Since becoming legal in many places, the use of THC during sobriety has become a more difficult conversation. It’s easy to justify telling someone not to do something when it’s illegal, whether you’re in treatment, recovery, or otherwise. For people who are in a substance abuse treatment program, you’ll be advised not to use any drugs or alcohol in your recovery, regardless of whether or not the substance in question was your original problem. If you’re in treatment for alcohol and want to smoke marijuana, you’ll likely be told not to if you wish to remain sober. When marijuana was illegal, it was less of a morality issue and more of an issue from a legal standpoint when therapists or counselors would advise against the use of marijuana during sobriety. Now with the legality being changed, it seems like a legitimate question to ask what the potential risks might be for someone in recovery from alcohol to use THC in their sobriety.
Many people believe that if you’re in recovery from any substance, you should abstain from using anything that is mood-altering which could include caffeine and nicotine, which are also addictive. It’s common for alcoholics and addicts in early recovery to substitute one addiction for another because people who have an addiction typically aren’t craving a physical substance; they’re craving a fulfillment of an emotional need. Due to this behavior, most people in AA and NA or any treatment program will advise you to stay away from all addictive substances in recovery.
Regarding substituting cannabis for alcohol for those with alcohol use disorder, some studies link moderate cannabis use to persistent alcohol problems. People with a lifetime alcohol use disorder (AUD) who used cannabis moderately had 2.83 times the number of drinks and experienced 6.82 times greater odds of alcohol-related harm than abstainers. Mid-level cannabis users also had more heavy drinking episodes and greater odds of alcohol dependence than people who didn’t use cannabis. The study showed no significant differences between cannabis abstainers and heavy cannabis users in how much they drank, the number of heavy drinking occasions, or alcohol-related harms. Heavy use was defined as using cannabis weekly or more. Mid-level use was categorized as more than monthly or less than weekly.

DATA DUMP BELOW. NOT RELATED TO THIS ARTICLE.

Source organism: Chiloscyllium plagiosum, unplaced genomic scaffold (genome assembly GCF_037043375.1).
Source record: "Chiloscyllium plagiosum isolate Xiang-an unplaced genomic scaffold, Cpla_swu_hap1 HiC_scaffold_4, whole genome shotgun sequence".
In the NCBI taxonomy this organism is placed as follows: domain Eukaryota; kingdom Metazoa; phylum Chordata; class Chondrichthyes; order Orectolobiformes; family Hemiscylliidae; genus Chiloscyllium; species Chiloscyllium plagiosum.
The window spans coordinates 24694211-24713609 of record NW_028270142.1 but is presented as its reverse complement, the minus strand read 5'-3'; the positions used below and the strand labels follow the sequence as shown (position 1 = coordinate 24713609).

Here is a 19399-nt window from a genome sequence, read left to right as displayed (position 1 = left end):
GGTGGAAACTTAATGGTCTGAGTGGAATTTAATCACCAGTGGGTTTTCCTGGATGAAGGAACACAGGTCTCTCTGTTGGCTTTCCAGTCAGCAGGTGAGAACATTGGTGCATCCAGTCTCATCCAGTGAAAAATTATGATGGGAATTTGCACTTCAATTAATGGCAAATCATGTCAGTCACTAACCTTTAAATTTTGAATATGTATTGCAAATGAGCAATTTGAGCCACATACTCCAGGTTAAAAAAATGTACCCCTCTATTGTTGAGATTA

These studies were done to compare post-treatment alcohol use between those who use cannabis and those who abstain during treatment for alcohol use disorders (AUD); and to examine potential cannabis use thresholds by comparing post-treatment alcohol use between four frequency groups of cannabis users relative to abstainers. Among individuals in alcohol treatment, any cannabis use (compared with none) is related to a significantly lower percentage of days abstinent from alcohol post-treatment, although only among those who used cannabis once or twice per month. So while cannabis may help some people reduce their alcohol intake, it can also lead to worse drinking outcomes.
Among individuals who consume cannabis that were seeking to reduce or stop drinking and were engaged in relapse prevention treatment, cannabis consumption was associated with decreased same-day alcohol consumption regardless of frequency of cannabis use. Future work is needed to determine how cannabis impacts alcohol consumption at later time-points post-treatment, as well as how the cannabis/alcohol use association may differ among different populations and those diagnosed with alcohol use disorder and/or cannabis use disorder.
For individuals and families seeking recovery, cannabis consumption may help some individuals seeking to reduce or stop drinking to reduce their alcohol intake; however, it’s not clear from this study how cannabis consumption affects long-term drinking or how it helps or harms individuals with alcohol or cannabis use disorder. Using cannabis to manage a drinking problem confers risk for developing cannabis use disorder, or their co-use may exacerbate other functional impairments. Safer, more effective strategies for reducing rather than quitting alcohol use include Cognitive Behavioral Therapy (CBT). If alcohol abstinence is the goal, then programs such as AA and SMART Recovery might be helpful .
Each person’s recovery journey is different, and it’s certainly not uncommon for individuals who are seeking to reduce or stop drinking alcohol to use cannabis as a substitute, but it truly varies from person to person. It’s important not to base your recovery on someone else’s. Don’t assume that if someone can use cannabis while in alcohol recovery and not drink, you will be able to also. If you’re in treatment, you should discuss these with your therapist if you have questions or concerns. If you are a member of AA and you’re thinking about incorporating cannabis use in your recovery, maybe discuss it with your sponsor or another group member so you can talk through the pros and cons and what would be best for you in your recovery. Again, what works for someone else might not work for you.
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 Some People With Alcohol Use Disorder May Be Able To Substitute Cannabis For Alcohol: Alcohol Research Group https://arg.org/news/aud_and_cannabis/
 Cannabis Use During Treatment For Alcohol Use Disorders Predicts Alcohol Treatment Outcomes: National Library of Medicine https://pubmed.ncbi.nlm.nih.gov/27865015/
 Can Cannabis Substitute for Alcohol in People Receiving Treatment to Reduce Their Drinking: Recovery Research Institute https://www.recoveryanswers.org/research-post/can-cannabis-substitute-alcohol-people-receiving-treatment-reduce-drinking/